Africa Within the Justice System of the International Criminal Court: The Need for a Reform
KFG Working Paper Series, No. 2, May 2016
42 Pages Posted: 7 Mar 2018
Date Written: May 2016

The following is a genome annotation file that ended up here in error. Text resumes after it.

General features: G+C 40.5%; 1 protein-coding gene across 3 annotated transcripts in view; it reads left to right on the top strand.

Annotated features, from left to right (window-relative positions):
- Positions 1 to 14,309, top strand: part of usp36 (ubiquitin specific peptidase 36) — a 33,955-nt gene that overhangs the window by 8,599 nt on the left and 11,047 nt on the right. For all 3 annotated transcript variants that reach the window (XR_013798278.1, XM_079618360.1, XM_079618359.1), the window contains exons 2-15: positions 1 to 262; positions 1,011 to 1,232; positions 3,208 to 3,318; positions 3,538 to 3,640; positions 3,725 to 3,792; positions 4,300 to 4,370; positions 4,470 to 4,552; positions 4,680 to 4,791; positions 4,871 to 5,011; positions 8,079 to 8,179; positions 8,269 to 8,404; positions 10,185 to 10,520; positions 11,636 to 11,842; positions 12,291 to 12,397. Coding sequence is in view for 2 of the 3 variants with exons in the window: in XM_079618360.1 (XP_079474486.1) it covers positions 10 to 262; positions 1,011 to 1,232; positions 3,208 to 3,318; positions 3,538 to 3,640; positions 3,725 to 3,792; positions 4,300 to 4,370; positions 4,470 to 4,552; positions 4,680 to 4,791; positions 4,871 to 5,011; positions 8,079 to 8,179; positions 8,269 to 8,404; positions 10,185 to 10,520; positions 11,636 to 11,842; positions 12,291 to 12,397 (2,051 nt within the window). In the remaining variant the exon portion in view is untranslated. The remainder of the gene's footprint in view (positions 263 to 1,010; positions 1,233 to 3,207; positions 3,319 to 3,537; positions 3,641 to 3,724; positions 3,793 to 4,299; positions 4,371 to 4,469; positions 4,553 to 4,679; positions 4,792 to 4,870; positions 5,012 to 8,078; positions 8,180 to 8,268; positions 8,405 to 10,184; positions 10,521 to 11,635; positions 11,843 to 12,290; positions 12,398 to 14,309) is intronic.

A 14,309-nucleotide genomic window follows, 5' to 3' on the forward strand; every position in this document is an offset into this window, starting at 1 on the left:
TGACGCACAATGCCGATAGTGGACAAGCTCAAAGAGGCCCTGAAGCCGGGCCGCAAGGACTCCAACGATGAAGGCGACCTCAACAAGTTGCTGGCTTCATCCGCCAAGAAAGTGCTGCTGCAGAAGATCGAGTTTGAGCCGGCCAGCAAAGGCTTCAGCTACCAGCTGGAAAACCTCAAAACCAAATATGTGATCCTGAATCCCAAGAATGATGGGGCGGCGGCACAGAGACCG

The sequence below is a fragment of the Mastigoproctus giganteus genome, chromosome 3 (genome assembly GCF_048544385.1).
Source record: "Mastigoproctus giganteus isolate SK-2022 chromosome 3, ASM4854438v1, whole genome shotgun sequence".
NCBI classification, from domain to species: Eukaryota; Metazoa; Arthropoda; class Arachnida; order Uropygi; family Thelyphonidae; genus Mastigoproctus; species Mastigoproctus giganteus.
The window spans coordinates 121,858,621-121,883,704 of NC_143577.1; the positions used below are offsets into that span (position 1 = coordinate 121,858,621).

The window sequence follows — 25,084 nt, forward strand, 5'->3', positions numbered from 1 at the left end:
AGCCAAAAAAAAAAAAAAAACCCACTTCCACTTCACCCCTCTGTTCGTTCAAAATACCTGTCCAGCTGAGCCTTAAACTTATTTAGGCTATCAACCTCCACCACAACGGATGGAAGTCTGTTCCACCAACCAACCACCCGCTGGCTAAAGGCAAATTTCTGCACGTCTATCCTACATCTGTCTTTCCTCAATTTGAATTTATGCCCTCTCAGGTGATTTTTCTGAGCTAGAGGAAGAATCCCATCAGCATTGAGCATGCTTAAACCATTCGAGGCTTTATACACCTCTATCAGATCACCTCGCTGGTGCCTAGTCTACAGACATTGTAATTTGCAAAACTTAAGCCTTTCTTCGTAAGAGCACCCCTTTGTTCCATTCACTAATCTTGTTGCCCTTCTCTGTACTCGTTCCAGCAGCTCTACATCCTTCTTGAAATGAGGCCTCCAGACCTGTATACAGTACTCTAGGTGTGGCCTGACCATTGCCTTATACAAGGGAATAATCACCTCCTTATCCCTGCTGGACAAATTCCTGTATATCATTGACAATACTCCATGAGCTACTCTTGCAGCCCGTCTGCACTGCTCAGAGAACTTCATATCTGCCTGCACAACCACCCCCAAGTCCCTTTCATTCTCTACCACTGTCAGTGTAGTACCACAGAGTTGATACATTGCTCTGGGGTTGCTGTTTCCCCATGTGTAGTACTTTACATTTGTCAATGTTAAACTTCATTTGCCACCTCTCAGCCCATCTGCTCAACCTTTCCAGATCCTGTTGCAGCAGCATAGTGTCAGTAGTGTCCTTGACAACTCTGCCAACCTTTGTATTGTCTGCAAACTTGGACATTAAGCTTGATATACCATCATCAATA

This article re-examines the relationship between Africa and the International Criminal Court (ICC). It traces the successive changes of the African attitude towards this Court, from states' euphoria, to hostility against its work, to regional counter-initiatives through the umbrella of the African Union (AU). The main argument goes beyond the idea of "the Court that Africa wants" in order to identify concrete reasons behind such a formal argument which may have fostered, if not enticed, the majority of African states to become ICC members and actively cooperate with it, when paradoxically some great powers have decided to stay outside its jurisdiction. It also seeks to understand, from a political and legal viewpoint, which parameters have changed since then to provoke that hostile attitude against the Court's work and the entrance of the AU into the debate through the African Common Position on the ICC. Lastly, this article explores African alternatives to the contested ICC justice system. It examines the need to reform the Rome Statute in order to give more independence, credibility and legitimacy to the ICC and its duplication to some extent by the new "Criminal Court of the African Union". Particular attention is paid to the resistance against this idea to reform the ICC justice system.
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